Law enforcement agencies and Internet companies from across the globe have worked together to take down one of the largest cyber-crime networks ever discovered in the past decade.

Their efforts resulted in the arrest of five suspects, searchers at 37 locations, the seizure of 37 servers, and the takedown of 221 other servers.

According to statements from Europol and the US Department of Justice, the suspects had been using this infrastructure for a global cyber-crime network that was responsible for spreading and hosting over 20 different malware families, ranging from ransomware to banking trojans.

Avalanche infrastructure rented by multiple malware operators

This network, which authorities have nicknamed "Avalanche," was renting access to its infrastructure to malware authors, who used its resources to send spam, host & spread their malware, host command-and-control (C&C) servers, but also coordinate the hiring of money mules to launder stolen funds.

Investigators in over 30 countries contributed to the takedown of the Avalanche network. Law enforcement and investigative agencies included Europol, Eurojust, Interpol, the FBI, the US DoJ, the UK NCA, and many national crime fighting agencies.

Internet organizations and technology companies such as ICANN, Symantec, the Shadowserver Foundation, Registrar of Last Resort, and others, also contributed.

Law enforcement sinkholed over 800,000 domains

Authorities said they seized, sinkholed, or blocked over 800,000 domains spread over 60 registrars, used for various malware botnets. The large number of domains was because most of the botnets used a technique known as double fast flux DNS, which goes through a large number of domains per day to hide the location of the botnet's C&C server.

These botnets are often referred to as P2P botnets, because they have a peer-to-peer like operation, not necessarily because they use P2P protocols.

According to US CERT, the Avalanche network was used to host the following malware families:

  • Windows-encryption Trojan horse (WVT) (aka Matsnu, Injector,Rannoh,Ransomlock.P)
  • URLzone (aka Bebloh)
  • Citadel
  • VM-ZeuS (aka KINS)
  • Bugat (aka Feodo, Geodo, Cridex, Dridex, Emotet)
  • newGOZ (aka GameOverZeuS)
  • Tinba (aka TinyBanker)
  • Nymaim/GozNym
  • Vawtrak (aka Neverquest)
  • Marcher
  • Pandabanker
  • Ranbyus
  • Smart App
  • TeslaCrypt
  • Trusteer App
  • Xswkit

Avalanche also rented access to its fast flux botnet communications infrastructure to the following malware families:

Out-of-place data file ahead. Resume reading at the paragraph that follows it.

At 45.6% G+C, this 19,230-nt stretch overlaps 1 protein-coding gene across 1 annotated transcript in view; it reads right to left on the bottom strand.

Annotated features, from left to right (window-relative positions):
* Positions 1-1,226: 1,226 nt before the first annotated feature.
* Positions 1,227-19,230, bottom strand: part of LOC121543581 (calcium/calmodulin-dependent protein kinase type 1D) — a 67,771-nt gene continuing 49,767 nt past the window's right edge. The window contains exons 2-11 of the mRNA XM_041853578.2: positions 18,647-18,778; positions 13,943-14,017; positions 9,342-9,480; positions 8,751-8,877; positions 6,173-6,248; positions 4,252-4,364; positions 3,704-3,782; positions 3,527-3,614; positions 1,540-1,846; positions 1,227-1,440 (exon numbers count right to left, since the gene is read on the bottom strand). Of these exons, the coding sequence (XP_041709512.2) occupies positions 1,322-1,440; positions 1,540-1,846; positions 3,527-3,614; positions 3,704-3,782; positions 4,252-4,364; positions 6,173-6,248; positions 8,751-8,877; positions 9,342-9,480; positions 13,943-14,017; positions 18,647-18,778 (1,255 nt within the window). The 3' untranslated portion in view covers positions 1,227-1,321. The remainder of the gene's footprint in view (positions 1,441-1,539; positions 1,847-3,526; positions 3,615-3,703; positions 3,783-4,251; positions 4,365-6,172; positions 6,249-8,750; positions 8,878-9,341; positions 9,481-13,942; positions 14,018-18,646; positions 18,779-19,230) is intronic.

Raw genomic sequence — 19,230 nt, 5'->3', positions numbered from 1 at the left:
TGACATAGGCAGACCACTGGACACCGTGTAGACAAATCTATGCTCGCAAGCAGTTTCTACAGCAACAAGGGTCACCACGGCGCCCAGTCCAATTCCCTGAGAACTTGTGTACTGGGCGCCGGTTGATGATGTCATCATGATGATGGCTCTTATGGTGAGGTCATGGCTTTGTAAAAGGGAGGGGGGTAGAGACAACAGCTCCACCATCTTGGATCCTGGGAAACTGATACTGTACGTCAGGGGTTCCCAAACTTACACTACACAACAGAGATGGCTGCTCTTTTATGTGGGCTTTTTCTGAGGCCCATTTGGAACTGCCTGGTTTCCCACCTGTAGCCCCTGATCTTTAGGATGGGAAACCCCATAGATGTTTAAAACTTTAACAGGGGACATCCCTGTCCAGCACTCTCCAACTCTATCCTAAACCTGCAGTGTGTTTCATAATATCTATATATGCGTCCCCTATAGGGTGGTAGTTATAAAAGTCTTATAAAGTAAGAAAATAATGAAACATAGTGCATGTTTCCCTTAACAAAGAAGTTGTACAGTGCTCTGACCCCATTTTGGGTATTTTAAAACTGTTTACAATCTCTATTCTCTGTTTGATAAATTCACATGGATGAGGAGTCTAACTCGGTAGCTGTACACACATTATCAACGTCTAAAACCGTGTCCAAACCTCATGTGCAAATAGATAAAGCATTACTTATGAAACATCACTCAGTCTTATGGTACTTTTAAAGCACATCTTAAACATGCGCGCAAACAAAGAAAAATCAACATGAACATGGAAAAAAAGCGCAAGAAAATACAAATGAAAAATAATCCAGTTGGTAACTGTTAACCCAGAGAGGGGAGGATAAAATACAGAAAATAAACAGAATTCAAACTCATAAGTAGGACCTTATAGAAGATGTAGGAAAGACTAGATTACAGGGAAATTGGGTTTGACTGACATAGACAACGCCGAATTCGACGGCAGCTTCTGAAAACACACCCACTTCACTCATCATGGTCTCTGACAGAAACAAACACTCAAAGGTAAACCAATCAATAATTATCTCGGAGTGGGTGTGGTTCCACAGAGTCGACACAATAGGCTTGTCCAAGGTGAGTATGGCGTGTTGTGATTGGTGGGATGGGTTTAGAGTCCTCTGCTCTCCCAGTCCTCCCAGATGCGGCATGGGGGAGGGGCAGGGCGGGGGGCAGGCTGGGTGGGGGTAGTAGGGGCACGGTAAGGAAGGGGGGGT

• TeslaCrypt
  • Nymaim
  • Corebot
  • GetTiny
  • Matsnu
  • Rovnix
  • Urlzone
  • QakBot (aka Qbot, PinkSlip Bot)

Investigation began in 2012 because of ransomware that mimicked police fines

According to Symantec, the investigation into the Avalanche network started in early 2012 after malware authors had crafted and spread a ransomware that used fake police warnings to lock users' files and demand ransom payments.

The ransomware's name was Ransomlock.P, and appeared a few months earlier, in late 2011. German police officially started the investigation into Avalanche because the ransomware used its name in a crime, albeit they didn't know at the time what they would end up discovering.

Avalanche leaders arrested

Fernando Ruiz, the head of operations at Europol's Cybercrime Center, told The Associated Press that they've arrested the Avalanche network's leaders. German prosecutors also said that some low-level members might have gotten away.

German authorities said the crooks managed to steal over €6 million ($6.4 million) just from German banks alone. Europol estimated that crooks who used the Avalanche network might have stolen hundreds of millions of euros worldwide.

Besides banking fraud and spam, authorities said the Avalanche network was also used to host malware that launched DDoS attacks. Europol also estimates that the Avalanche botnets sent a total of one million spam messages per week.

Over 500,000 users still infected with malware

Investigators believe crooks set up the Avalanche network in 2009, and that over 500,000 users still have computers infected with various types of malware distributed through this crime-as-a-service network. The takedown took place yesterday, November 30, 2016, but was announced one day later, on December 1.

These users should know that while the malware's backend infrastructure was taken offline, the malware is still present on their PCs, and they need to remove it. Botnets have risen from the dead before, and leaving the currently-neutered malware on a PC exposes users to situations when a new cyber-crime group might find a way to hijack infected devices into a new botnet.

Below is an Europol infographic detailing how Avalanche operated.

Avalanche infographic

Avalanche infographic